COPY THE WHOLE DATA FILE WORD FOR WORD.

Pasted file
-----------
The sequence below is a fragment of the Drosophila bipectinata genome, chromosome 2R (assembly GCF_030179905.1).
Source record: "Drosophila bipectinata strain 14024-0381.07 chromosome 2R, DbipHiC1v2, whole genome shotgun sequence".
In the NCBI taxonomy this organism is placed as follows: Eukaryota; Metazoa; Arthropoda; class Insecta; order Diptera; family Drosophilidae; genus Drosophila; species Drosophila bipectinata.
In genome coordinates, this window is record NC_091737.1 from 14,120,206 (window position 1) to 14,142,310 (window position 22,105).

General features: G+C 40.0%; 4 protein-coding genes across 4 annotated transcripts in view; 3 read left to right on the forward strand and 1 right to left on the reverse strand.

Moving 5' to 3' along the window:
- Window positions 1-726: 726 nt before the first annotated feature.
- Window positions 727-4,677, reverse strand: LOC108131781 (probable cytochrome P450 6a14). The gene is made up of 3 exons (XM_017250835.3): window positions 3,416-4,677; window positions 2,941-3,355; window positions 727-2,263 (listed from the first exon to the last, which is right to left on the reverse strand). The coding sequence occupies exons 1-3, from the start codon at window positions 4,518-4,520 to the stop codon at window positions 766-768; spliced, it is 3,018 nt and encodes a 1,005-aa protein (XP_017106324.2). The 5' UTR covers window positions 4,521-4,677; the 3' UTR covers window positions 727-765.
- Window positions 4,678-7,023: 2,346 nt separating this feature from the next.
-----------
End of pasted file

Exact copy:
The sequence below is a fragment of the Drosophila bipectinata genome, chromosome 2R (assembly GCF_030179905.1).
Source record: "Drosophila bipectinata strain 14024-0381.07 chromosome 2R, DbipHiC1v2, whole genome shotgun sequence".
In the NCBI taxonomy this organism is placed as follows: Eukaryota; Metazoa; Arthropoda; class Insecta; order Diptera; family Drosophilidae; genus Drosophila; species Drosophila bipectinata.
In genome coordinates, this window is record NC_091737.1 from 14,120,206 (window position 1) to 14,142,310 (window position 22,105).

General features: G+C 40.0%; 4 protein-coding genes across 4 annotated transcripts in view; 3 read left to right on the forward strand and 1 right to left on the reverse strand.

Moving 5' to 3' along the window:
- Window positions 1-726: 726 nt before the first annotated feature.
- Window positions 727-4,677, reverse strand: LOC108131781 (probable cytochrome P450 6a14). The gene is made up of 3 exons (XM_017250835.3): window positions 3,416-4,677; window positions 2,941-3,355; window positions 727-2,263 (listed from the first exon to the last, which is right to left on the reverse strand). The coding sequence occupies exons 1-3, from the start codon at window positions 4,518-4,520 to the stop codon at window positions 766-768; spliced, it is 3,018 nt and encodes a 1,005-aa protein (XP_017106324.2). The 5' UTR covers window positions 4,521-4,677; the 3' UTR covers window positions 727-765.
- Window positions 4,678-7,023: 2,346 nt separating this feature from the next.